The AL MVP award will be announced today, which means Ben Zobrist is about to become the latest and maybe most controversial name in the fight between those that believe stats are the end-all, be-all and those that think Sabermetrics is synonymous with Satan.

According to Wins Above Replacement (WAR), Zobrist was the most valuable player in the American League this season*.

So what does this mean for Zobrist’s MVP chances and the value of WAR as a Super Statistic?

Zorilla will not win the AL MVP. Only a handful of the most radical statheads have dared make that argument. But Zobrist likely won’t even finish in the top 3 and that might just be too much for te Sabermetric side to handle.

Pro War
WAR is an excellent stat that attempts to place all players on a level playing field regardless of position, league, home ballpark or female hair color preference.
WAR value includes a players contributions at the plate and in the field (for batters) or on the mound (for pitchers) and also takes into account the value of the position a player plays.
It is unbiased. No matter how fair we try to judge, our eyes will always bias even if not at a conscious level.
The likely winner of the AL MVP, Joe Mauer is at a disadvantage in WAR because the stat is unable to accurately assess the defensive value of catchers.

Even most WAR believers don’t think Zobrist was the most valuable American Leaguer this year, which essentially admits that the stat is not perfect (it is not). But those that still doubt the value of WAR will see that as proof that WAR is unreliable.
Zobrist was second only to Franklin Gutierrez in the AL in defensive value. Was Zorilla the second most valuable defensive player in the AL this season? We are not even sure Zobrist was te second most valuable defensive player on the Rays. And if Zobrist’s defensive WAR is skewed, then why should anybody accept his total WAR?
WAR is universal, so we should be able to compare players in the AL to players in the NL. Albert Pujols posted a WAR of 8.4 in 2009. Would anybody dare argue that Zobrist was more valuable than Pujols?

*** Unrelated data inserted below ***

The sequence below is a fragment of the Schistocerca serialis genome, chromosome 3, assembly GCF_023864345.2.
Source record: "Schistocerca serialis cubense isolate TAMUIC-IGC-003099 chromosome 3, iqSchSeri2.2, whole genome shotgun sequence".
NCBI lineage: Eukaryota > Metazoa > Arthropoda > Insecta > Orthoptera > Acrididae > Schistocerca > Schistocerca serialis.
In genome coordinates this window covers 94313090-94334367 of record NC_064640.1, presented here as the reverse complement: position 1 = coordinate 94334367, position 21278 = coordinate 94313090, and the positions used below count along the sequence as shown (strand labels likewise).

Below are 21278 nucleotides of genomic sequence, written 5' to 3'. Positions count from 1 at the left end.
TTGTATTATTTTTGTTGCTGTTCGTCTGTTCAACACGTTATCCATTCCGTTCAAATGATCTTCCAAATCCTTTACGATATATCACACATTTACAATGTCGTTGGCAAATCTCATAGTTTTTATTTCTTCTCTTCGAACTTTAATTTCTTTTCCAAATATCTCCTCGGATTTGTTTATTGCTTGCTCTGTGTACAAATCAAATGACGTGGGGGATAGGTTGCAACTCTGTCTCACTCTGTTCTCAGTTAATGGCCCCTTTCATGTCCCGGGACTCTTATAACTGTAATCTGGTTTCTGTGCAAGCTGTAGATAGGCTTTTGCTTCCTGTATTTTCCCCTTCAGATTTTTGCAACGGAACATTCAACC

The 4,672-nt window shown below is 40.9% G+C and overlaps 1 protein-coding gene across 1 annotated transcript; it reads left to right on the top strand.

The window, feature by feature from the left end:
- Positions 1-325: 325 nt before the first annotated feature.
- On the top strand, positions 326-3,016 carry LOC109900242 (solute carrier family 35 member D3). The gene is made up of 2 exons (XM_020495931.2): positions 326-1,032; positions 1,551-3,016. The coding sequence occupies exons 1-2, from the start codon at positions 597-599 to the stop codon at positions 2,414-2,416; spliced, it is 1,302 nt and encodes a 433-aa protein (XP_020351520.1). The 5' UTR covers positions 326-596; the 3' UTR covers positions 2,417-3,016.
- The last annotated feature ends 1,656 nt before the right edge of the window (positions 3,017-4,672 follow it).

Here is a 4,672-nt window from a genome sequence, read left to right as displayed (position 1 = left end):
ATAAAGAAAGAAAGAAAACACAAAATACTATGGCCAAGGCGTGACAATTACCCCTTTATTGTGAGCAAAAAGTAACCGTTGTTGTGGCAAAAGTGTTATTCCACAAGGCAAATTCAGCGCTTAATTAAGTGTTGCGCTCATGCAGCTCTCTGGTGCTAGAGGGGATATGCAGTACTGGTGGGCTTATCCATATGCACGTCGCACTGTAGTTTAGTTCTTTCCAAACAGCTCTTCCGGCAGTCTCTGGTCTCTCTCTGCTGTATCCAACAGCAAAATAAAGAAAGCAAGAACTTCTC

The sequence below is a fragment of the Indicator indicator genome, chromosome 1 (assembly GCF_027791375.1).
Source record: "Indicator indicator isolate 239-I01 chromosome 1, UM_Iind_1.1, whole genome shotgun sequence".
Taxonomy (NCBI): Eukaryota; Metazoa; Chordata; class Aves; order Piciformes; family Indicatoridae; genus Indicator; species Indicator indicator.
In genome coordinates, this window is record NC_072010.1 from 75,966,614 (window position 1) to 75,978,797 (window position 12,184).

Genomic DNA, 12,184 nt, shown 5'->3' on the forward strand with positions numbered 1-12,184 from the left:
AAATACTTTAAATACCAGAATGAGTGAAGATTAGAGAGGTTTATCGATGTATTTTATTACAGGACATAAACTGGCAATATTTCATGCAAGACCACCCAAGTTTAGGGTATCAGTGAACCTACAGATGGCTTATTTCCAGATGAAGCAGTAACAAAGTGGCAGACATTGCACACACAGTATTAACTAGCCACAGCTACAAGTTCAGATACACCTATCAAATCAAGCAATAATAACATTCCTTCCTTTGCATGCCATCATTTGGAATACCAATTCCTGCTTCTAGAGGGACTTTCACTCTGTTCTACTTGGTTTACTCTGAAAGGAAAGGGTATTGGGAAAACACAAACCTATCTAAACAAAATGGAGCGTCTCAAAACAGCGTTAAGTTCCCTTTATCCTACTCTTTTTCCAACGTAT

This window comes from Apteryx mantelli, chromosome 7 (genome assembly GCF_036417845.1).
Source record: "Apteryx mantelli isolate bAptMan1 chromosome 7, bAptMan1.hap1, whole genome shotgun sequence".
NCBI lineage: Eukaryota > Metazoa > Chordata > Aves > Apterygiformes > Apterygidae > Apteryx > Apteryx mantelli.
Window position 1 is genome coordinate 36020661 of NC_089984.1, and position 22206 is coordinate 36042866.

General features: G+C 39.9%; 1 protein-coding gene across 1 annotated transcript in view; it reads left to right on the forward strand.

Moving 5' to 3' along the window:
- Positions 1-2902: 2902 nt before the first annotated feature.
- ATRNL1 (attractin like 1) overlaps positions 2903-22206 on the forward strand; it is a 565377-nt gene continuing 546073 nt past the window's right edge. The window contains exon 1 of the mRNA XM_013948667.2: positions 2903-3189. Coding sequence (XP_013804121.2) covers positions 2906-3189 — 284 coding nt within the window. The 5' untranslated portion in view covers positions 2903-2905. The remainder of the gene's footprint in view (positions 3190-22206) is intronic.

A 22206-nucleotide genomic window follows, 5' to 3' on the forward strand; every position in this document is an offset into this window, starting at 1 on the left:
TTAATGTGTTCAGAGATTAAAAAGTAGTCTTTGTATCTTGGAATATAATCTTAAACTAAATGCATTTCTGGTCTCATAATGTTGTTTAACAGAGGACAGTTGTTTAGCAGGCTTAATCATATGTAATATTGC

*Actually, if we are going to be true to WAR, Zack Greinke was the best player in the AL with a 9.6 WAR. Justin Verlander was the second best pitcher at 8.2 WAR.



  1. Dave says:

    The first question I would have about Zobrist's WAR rating is how are you deciding who is a replacement? Do you break down his games at every position and then weigh the replacements at his 7 different starting positions accordingly? That seems muddled at best. It also seems skewed to rate his fielding stats if he did not play enough games to qualify at that fielding postion -- ten games of error free ball in right field is not better than 150 games in right with ten errors. I think the essential problem with this stat is there is no comperable "replacement" for the guy who is essentially the ultimate "replacement" during a season...

  2. RZ says:

    If you are using WAR, I would say pitchers have to be included in their as well.

    • Good point. When I first started this post I was only looking at players that were considered candidates to win. When I moved past that I should have included pitchers. I made a note in the post.

  3. Vivid says:

    The stat doesn't lie. Zobrist IS the best position player in baseball according to WAR. Will he be next year? Would you want him on your fantasy team over Pujols? Irrelevant. For what the WAR stat attempts to measure he is the best. If you don't like that alter the statistical formula. But, don't argue about the deservedness of it. Makes you look petty.


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